2:56 pm
do you have a sense of how long you might have before they look for that? >> 4-5 years, which is a good window. tooshort, you are not -- short, you are not making the strategic investments -- it's about measuring the impact you're having. caroline: some breaking news from apple. response to the qualcomm victory. apple says it is disappointed with the outcome. are say qualcomm ip claims an attempt at a distraction. the stock is higher. this is bloomberg. ♪
2:57 pm
2:58 pm
2:59 pm
in new zealand, at least 4094 at twoin a mass shooting mosques, full of all shippers. one man was arrested and charged
3:00 pm
with murder in what authorities say what seems like a racist attack. have experienced that attack unlike anything before. we are not a place where violent extremism exists. we reject those notions and must continue to reject them. all, four people were arrested, three of which are believed to be involved. denies that he created an atmosphere of distrust. he said president trump was willing to talk, but was influenced by on cars and -- by boltonsing demands
3:01 pm
and pompeo. bolton spoke to reporters today at the white house will stop >> i think that as an actor -- white house. >> i think that is inaccurate. spoken to my south korean counterpart in we discussed their reaction and our reaction. i would like to speak further within the u.s. government before i respond. reporter: he also denied the north's version of what took place saying they are wrong about that and i was there. president trump met with his .ilitary chiefs today patrick shanahan faces questions from senators on thursday about the president's desire to lose
3:02 pm
in military billion construction funds to pay for a border wall. government is said -- saying it has been left in the dark about talks with the taliban. global news 24 hours a day, powered by more than 2700 journalists and analysts in more than120 countries. anchor: 3:00 p.m. in new york,
3:03 pm
7:00 p.m. in london. anchor: this is bloomberg markets the close. the s&p 500 has say test heading since november. musk road ahead how tesla's big unveil may have reignited cash concerns. all that and much more coming up. get a check on the market with about an hour to go before trading as chipmakers lead the way. that boeingport will roll a software update for soon -- max jet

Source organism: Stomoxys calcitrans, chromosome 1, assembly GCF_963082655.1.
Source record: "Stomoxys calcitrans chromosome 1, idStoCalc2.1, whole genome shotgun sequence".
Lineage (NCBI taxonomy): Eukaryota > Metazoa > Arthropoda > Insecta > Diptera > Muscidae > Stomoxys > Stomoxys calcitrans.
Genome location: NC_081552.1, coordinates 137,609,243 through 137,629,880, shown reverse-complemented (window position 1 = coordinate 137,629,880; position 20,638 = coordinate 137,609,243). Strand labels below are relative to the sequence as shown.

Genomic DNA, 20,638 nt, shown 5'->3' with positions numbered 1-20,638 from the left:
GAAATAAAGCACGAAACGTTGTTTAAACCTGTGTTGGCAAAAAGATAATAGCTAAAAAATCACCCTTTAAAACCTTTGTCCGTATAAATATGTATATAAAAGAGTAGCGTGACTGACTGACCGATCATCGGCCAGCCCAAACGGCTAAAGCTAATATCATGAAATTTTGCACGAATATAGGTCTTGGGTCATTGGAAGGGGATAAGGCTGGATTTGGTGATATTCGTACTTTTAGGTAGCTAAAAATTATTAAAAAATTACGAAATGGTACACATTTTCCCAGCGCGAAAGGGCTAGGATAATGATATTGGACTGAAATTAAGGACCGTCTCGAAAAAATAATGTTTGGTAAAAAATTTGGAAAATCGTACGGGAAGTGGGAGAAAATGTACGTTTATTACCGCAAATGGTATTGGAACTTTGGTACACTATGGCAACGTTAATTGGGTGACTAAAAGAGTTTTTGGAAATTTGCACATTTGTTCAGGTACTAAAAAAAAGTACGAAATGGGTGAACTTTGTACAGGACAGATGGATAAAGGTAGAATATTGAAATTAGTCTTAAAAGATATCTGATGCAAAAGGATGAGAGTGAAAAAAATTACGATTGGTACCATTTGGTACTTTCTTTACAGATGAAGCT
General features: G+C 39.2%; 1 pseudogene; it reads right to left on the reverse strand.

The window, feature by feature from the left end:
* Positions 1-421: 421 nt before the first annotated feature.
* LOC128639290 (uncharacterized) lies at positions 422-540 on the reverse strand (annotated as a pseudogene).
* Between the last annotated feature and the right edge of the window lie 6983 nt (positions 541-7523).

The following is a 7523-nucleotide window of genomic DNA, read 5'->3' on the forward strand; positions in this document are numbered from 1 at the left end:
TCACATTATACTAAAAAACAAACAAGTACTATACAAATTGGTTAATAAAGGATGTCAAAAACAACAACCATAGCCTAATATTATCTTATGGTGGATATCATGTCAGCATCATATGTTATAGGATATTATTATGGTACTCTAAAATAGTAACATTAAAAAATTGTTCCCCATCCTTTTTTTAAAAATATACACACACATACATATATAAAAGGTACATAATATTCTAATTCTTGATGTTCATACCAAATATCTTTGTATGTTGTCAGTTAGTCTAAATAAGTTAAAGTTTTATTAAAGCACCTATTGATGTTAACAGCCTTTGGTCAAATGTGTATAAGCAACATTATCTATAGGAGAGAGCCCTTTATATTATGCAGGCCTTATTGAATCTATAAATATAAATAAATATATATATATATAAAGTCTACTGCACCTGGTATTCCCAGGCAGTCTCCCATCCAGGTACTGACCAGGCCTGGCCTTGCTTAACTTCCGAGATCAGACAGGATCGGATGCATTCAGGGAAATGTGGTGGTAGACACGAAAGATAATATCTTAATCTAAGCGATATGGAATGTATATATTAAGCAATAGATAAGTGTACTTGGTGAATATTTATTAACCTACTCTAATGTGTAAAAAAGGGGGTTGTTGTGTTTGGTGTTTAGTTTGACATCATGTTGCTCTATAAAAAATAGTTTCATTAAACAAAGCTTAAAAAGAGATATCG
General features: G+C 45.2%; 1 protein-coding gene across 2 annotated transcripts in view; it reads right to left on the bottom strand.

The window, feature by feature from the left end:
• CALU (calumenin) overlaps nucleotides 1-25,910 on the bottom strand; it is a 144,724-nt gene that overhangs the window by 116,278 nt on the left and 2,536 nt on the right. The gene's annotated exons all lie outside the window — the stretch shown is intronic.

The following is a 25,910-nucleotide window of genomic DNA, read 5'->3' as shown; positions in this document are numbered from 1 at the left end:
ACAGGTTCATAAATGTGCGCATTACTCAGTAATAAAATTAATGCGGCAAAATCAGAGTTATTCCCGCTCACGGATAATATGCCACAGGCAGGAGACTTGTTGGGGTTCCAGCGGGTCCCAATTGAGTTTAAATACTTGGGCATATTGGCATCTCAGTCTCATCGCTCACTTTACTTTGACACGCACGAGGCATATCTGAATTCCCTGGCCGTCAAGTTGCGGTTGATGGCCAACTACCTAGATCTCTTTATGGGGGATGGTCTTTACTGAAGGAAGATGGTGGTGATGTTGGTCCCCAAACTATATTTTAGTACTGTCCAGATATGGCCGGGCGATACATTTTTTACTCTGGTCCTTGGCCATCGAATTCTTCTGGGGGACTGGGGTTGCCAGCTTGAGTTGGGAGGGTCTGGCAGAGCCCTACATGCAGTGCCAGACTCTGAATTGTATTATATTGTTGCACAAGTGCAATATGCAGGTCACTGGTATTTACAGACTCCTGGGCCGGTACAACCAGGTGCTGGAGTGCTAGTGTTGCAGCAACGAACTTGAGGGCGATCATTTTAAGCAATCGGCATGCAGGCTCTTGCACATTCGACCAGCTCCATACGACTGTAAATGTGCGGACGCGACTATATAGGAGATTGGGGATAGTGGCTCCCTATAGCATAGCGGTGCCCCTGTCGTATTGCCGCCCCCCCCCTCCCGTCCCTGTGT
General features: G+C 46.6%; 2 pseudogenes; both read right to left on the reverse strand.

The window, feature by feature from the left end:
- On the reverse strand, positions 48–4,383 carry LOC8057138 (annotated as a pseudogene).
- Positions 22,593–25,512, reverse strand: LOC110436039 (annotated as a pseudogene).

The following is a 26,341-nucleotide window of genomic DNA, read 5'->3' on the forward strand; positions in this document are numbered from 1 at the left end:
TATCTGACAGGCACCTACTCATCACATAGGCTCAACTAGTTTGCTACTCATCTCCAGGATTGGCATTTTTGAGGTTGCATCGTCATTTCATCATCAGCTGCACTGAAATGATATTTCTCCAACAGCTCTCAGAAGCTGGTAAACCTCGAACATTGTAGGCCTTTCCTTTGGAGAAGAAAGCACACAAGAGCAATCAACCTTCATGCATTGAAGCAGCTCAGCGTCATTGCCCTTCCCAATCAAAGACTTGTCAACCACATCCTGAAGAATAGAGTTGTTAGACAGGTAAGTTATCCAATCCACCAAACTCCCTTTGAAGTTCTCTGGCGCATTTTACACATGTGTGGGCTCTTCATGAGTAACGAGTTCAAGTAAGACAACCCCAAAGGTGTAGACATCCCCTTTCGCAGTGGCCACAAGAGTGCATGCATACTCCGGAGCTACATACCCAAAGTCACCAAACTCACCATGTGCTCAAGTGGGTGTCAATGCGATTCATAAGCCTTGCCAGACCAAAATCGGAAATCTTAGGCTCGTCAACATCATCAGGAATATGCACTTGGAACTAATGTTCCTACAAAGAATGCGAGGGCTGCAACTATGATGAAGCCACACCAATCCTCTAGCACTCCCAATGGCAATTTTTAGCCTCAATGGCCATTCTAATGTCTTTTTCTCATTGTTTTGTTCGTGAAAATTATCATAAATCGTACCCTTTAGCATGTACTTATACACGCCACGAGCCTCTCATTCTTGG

3:04 pm
soon. anchor: the dollar down come almost all the major currencies as well. a common nation of mixed data and signs of progress in u.s. trade talks. let's take a closer look at today's action. lisa, what are you watching? reporter: qualcomm shares surged much as 3.5% as they won their first jury trial in their dispute with apple. is if find interesting you take a look at apple's response, flatlined. you can barely see any sign that this jury trial came out. fore thanking the jurors
3:05 pm
their service, saying they are disappointed with the results in saying they will fight back on a global level. it has given a boost to qualcomm. reporter: the s&p 500 above that level.ortant 500 this could be worrisome and we put it into looked at before. the s&p 500's all-time high, we see some -- from a directional standpoint may trade in tandem. oil down 19%. what i would like to point out is the area of congestion. or oil, it is starting to break
3:06 pm
down. this is something to pay attention to. they have a way of training together. about: with all the talk the reemergence of tech stocks, i want you to take a look at what is happening in europe. up about 5.5%, just since the end of january. it pretty much beats a lot of texans across the globe, up 2.9%. italian stocks, who would've thought that #not only gone back to equities, but also forcing the actual borrowing cost below 1%. you are seeing high yield spread just in the last month alone.
3:07 pm
basically, a lot of risk appetite starting to return because people seem to think it has always been stuck in the doldrums and it may have finally bottomed out. a lot of people starting to see that. merrill lynch calling it the biggest trade out there. we want to dig into the economic side, particularly in europe. risk on in europe. is the economy bottoming out. that.er: not in a sign of hope.of this is on